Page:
Offence provision

Section 117(2) of the Road Transport Act makes it an offence to drive a motor vehicle on a road furiously, recklessly, or at a speed/in a manner that is dangerous to the public.


What is furious, reckless or dangerous driving?

Furious driving involves driving in a manner or at a speed which would cause danger to the life of other road users. You may be charged with furious driving regardless of whether anyone was present on the road at the time.

Reckless driving involves driving in a manner that creates an obvious and serious risk of physical injury to other road users. It means that you either gave no thought to the risk to other potential road users, or you did recognise that risk and chose to drive recklessly anyway.

Dangerous driving involves driving at a speed or in a manner that poses a real, not hypothetical, danger to the public.

In considering whether you have committed an offence, the court is required to consider:

  • The nature and condition of the road.
  • The amount of traffic.
  • Any obstructions or hazards on the road (such as broken down vehicles, fallen loads or emergency services).



If you are charged with furious, reckless or dangerous driving, the potential penalties include:

PenaltyFirst offenceSubsequent offence
Maximum fine$2,200 $3,300
Maximum term of imprisonment 9 months 12 months
Automatic disqualification3 years5 years
Minimum disqualification12 months2 years
Maximum disqualificationUnlimitedUnlimited


Consequences of conviction

If you are convicted of an offence, it will be noted on your criminal record and your licence will be disqualified.

The automatic disqualification period will apply unless the court makes a specific order. The court can disqualify your licence for any length of time within the minimum and maximum periods listed above.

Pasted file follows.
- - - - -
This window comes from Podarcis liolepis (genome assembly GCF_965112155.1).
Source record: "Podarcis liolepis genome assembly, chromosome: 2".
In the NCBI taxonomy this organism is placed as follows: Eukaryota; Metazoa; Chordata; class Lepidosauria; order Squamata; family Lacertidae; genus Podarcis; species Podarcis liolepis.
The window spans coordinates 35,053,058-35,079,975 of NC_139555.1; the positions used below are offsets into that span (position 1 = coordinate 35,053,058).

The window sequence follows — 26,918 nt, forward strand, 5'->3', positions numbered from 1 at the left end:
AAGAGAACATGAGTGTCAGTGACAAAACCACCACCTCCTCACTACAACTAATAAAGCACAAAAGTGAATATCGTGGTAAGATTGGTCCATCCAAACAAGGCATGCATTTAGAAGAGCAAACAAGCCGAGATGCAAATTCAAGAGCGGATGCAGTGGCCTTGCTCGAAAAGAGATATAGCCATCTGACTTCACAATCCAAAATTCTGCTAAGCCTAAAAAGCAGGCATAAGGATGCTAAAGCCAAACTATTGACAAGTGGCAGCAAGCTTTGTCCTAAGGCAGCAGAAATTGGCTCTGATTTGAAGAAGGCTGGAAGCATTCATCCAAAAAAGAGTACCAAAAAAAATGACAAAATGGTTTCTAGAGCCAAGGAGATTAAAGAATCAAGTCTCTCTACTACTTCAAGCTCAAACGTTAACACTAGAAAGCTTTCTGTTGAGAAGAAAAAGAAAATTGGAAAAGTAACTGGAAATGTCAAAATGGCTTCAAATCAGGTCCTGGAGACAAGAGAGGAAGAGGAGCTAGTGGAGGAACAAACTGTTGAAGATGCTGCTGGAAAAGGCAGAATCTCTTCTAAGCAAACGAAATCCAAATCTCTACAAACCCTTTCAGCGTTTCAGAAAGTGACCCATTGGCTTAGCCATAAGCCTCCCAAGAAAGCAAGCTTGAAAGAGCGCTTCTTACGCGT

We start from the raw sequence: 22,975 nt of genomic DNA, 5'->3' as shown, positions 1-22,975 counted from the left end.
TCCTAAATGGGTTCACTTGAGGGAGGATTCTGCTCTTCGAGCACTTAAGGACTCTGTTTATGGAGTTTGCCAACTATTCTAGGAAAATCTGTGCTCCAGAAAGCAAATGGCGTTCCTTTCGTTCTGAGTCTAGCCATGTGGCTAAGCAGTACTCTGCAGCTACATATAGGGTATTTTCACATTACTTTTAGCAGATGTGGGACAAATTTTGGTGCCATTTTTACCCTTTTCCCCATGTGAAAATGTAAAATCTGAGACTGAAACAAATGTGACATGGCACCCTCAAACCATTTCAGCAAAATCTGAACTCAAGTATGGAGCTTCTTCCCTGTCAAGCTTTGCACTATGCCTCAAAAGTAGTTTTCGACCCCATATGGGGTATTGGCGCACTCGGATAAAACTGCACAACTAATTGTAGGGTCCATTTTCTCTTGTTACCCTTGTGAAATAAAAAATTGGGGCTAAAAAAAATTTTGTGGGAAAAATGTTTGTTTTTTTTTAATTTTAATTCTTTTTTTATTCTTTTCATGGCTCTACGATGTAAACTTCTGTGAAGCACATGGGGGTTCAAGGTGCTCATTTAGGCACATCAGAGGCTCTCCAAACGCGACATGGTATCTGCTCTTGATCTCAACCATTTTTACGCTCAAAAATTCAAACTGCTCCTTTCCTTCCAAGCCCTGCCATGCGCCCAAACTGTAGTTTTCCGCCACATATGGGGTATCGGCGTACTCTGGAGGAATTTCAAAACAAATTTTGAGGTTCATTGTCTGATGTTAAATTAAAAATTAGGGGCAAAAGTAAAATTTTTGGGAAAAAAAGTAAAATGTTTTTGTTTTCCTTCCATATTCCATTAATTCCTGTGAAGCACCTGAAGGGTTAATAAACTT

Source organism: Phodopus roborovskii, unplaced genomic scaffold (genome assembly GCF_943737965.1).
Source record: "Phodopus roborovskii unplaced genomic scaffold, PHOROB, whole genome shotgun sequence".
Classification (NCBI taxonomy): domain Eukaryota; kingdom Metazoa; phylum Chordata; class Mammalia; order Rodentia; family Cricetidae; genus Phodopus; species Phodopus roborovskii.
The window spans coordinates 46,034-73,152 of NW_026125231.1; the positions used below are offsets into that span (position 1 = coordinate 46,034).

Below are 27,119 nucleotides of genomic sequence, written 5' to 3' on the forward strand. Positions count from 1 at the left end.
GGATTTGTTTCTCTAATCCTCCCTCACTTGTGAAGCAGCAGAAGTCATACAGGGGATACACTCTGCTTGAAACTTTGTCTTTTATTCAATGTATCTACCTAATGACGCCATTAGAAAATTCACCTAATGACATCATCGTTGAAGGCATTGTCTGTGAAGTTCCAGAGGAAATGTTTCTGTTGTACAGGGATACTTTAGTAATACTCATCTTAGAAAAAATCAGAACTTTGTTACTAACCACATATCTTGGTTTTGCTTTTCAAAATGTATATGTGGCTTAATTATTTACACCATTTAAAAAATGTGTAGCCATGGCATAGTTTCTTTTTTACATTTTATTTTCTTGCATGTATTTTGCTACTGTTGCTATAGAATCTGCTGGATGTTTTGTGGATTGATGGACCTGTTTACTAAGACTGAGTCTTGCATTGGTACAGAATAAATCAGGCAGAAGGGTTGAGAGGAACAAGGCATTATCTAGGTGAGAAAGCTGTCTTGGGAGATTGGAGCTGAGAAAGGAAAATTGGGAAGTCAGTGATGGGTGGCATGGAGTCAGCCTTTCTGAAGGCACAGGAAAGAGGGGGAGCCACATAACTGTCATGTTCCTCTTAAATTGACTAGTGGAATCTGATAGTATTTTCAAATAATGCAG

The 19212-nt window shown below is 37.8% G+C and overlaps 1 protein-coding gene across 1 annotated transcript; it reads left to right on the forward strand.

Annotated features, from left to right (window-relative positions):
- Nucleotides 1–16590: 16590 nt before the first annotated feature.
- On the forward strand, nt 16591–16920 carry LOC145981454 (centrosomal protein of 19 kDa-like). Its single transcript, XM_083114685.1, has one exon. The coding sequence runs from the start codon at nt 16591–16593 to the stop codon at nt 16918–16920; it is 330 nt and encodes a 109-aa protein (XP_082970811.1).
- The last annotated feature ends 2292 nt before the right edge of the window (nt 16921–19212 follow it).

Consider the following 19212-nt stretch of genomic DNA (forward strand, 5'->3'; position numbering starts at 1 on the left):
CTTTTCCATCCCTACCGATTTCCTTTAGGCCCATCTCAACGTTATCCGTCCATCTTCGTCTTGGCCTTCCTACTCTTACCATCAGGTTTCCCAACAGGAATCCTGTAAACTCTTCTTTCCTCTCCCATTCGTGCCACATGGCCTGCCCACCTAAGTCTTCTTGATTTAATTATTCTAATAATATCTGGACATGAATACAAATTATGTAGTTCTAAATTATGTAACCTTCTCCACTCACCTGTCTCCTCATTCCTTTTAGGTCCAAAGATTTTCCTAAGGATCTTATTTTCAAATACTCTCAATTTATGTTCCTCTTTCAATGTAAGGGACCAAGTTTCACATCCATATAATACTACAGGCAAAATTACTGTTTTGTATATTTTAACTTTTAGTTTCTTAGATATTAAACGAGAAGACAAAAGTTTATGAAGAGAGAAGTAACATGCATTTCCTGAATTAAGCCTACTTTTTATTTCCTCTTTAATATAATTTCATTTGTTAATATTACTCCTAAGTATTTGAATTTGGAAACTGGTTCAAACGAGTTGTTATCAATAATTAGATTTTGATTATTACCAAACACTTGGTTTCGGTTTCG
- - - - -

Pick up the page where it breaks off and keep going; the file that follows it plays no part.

These consequences can be avoided if the court applies section 10 of the Crimes (Sentencing Procedure) Act 1999.


Traffic Offender Intervention Program

The court may give you a more lenient sentence if you participate in the Traffic Offender Intervention Program. This program covers traffic laws and rules, and the potential consequences of breaching the laws. When the course is finished, a certificate will be sent to the court and it can be considered in determining the sentence.


Frequently Asked Questions

Do the penalties differ depending on whether the driving is furious, reckless or dangerous?

No. While “furious”, “reckless” and “dangerous” driving refer to different types of conduct that can vary in seriousness, the maximum penalties and licence disqualification regime is the same.

What are the possible defences?

There are several grounds on which these charges can be defended. Depending on the circumstances of your case, we can argue that:

  • Your driving was not furious, reckless or dangerous.
  • You were not the person driving the vehicle.

Alternatively, we can negotiate with the prosecution to accept a plea of guilty to negligent driving, rather than furious, reckless or dangerous driving.

Is this charge more or less serious than negligent driving?

This is a more serious charge, as you can be sentenced to imprisonment.

The maximum penalty for negligent driving is a fine. You cannot be sentenced to imprisonment for negligent driving, unless the negligent driving caused someone to be injured or killed.

How can we help?

We are experienced in successfully defending furious, reckless and dangerous driving charges.

Book a free consultation or call us on 1300 668 484 for 24/7 legal advice.